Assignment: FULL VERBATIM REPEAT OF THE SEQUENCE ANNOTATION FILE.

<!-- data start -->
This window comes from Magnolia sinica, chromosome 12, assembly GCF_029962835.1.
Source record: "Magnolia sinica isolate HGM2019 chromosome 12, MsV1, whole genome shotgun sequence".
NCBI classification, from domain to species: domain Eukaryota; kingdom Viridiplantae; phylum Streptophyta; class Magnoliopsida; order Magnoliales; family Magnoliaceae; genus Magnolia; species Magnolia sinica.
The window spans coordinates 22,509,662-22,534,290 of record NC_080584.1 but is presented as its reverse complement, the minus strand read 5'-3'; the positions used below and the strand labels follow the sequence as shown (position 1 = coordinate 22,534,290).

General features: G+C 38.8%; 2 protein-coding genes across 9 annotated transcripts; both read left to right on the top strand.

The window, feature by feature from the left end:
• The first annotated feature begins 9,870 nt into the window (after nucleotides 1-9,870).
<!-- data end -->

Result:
This window comes from Magnolia sinica, chromosome 12, assembly GCF_029962835.1.
Source record: "Magnolia sinica isolate HGM2019 chromosome 12, MsV1, whole genome shotgun sequence".
NCBI classification, from domain to species: domain Eukaryota; kingdom Viridiplantae; phylum Streptophyta; class Magnoliopsida; order Magnoliales; family Magnoliaceae; genus Magnolia; species Magnolia sinica.
The window spans coordinates 22,509,662-22,534,290 of record NC_080584.1 but is presented as its reverse complement, the minus strand read 5'-3'; the positions used below and the strand labels follow the sequence as shown (position 1 = coordinate 22,534,290).

General features: G+C 38.8%; 2 protein-coding genes across 9 annotated transcripts; both read left to right on the top strand.

The window, feature by feature from the left end:
• The first annotated feature begins 9,870 nt into the window (after nucleotides 1-9,870).